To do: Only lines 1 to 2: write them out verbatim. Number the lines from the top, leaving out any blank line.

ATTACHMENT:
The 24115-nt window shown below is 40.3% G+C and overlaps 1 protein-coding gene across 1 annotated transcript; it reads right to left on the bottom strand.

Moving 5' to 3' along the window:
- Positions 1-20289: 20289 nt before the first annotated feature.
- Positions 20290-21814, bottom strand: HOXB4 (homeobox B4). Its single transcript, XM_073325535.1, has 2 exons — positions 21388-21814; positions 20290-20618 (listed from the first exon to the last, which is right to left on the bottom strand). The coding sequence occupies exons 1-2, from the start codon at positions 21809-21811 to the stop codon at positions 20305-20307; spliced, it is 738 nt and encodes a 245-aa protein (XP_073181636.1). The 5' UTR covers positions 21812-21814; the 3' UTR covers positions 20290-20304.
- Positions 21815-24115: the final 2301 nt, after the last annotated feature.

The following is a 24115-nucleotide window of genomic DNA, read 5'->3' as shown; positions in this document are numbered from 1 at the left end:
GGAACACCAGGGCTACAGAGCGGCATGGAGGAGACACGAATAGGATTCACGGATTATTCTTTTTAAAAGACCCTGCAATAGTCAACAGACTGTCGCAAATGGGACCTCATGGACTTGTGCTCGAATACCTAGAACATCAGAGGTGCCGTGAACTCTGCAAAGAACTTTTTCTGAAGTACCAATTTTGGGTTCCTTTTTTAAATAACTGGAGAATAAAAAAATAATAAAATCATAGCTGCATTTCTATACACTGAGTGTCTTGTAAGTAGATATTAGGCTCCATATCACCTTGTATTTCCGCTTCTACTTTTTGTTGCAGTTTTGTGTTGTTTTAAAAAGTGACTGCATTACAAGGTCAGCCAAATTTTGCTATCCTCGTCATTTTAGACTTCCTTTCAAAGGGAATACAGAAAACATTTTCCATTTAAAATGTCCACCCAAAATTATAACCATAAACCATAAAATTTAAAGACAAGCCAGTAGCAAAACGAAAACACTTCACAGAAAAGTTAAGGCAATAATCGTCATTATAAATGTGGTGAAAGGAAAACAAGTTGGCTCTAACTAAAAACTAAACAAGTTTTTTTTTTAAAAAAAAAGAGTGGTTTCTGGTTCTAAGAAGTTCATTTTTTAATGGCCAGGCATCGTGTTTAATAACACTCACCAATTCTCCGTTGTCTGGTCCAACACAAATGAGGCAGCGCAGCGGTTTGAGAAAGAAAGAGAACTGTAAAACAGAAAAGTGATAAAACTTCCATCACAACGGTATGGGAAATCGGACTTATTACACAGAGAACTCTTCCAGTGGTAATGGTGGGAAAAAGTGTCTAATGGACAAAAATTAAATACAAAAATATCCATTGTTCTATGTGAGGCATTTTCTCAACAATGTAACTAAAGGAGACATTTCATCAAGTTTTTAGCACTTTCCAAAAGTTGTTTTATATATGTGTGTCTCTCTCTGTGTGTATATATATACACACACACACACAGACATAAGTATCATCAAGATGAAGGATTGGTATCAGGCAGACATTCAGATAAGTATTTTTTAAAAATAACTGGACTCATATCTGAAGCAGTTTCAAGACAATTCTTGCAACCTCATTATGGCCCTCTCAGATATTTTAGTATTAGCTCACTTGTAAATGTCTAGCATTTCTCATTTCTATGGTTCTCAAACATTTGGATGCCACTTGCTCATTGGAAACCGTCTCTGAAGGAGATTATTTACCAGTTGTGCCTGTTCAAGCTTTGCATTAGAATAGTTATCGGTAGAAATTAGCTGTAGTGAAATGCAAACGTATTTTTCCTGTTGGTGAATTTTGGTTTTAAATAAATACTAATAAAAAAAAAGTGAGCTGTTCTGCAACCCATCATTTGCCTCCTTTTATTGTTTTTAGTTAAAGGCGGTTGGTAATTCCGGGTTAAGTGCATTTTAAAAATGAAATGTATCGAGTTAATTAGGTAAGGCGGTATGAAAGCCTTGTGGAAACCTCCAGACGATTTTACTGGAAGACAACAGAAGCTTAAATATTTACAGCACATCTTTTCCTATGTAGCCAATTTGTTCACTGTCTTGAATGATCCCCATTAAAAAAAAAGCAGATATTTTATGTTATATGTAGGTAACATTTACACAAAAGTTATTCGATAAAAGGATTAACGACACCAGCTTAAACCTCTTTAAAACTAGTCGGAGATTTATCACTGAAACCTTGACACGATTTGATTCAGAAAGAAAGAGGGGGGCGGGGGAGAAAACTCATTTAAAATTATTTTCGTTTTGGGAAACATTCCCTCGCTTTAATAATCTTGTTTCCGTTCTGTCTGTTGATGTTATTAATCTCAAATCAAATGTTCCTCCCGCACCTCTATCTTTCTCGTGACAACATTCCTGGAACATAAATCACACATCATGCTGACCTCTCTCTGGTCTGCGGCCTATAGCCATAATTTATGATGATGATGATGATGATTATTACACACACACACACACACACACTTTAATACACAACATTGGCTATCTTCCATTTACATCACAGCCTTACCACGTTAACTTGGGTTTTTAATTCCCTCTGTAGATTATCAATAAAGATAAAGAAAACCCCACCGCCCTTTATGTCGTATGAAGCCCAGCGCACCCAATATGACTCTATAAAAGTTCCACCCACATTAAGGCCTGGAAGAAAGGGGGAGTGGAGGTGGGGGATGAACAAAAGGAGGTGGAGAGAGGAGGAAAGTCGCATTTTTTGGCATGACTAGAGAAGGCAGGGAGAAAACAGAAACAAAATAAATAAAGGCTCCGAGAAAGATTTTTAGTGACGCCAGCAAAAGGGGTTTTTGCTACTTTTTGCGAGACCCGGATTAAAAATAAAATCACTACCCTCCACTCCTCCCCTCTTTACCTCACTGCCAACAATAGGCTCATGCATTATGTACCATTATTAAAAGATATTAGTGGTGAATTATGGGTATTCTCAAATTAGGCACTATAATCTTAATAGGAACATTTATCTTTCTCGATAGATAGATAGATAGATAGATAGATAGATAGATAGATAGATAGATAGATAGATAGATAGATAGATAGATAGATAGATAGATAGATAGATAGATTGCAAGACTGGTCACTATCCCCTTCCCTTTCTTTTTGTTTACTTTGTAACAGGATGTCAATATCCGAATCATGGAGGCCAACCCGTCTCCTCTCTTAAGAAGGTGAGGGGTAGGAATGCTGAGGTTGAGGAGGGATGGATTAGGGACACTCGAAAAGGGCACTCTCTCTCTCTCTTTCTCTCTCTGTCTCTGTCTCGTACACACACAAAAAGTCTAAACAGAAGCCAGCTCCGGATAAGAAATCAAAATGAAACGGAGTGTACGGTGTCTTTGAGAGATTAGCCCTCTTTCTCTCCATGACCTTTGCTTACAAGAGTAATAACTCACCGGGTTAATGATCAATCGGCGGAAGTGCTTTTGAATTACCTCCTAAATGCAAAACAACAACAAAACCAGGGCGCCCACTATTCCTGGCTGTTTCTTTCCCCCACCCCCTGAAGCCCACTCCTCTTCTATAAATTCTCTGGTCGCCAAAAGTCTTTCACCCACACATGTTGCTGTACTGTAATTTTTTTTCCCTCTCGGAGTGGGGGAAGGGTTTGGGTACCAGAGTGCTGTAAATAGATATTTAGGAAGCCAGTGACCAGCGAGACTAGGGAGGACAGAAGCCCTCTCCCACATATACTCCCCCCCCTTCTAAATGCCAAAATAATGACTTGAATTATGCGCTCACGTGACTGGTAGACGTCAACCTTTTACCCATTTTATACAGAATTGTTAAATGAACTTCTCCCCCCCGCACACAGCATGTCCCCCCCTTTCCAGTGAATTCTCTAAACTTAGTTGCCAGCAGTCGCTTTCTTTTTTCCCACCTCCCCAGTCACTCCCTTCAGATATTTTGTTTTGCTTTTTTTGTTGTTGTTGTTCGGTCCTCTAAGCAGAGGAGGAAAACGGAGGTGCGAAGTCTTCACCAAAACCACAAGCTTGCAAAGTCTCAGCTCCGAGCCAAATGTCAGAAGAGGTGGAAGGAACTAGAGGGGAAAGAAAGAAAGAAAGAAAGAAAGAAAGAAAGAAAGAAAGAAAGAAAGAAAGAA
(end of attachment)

The 24115-nt window shown below is 40.3% G+C and overlaps 1 protein-coding gene across 1 annotated transcript; it reads right to left on the bottom strand.

Moving 5' to 3' along the window: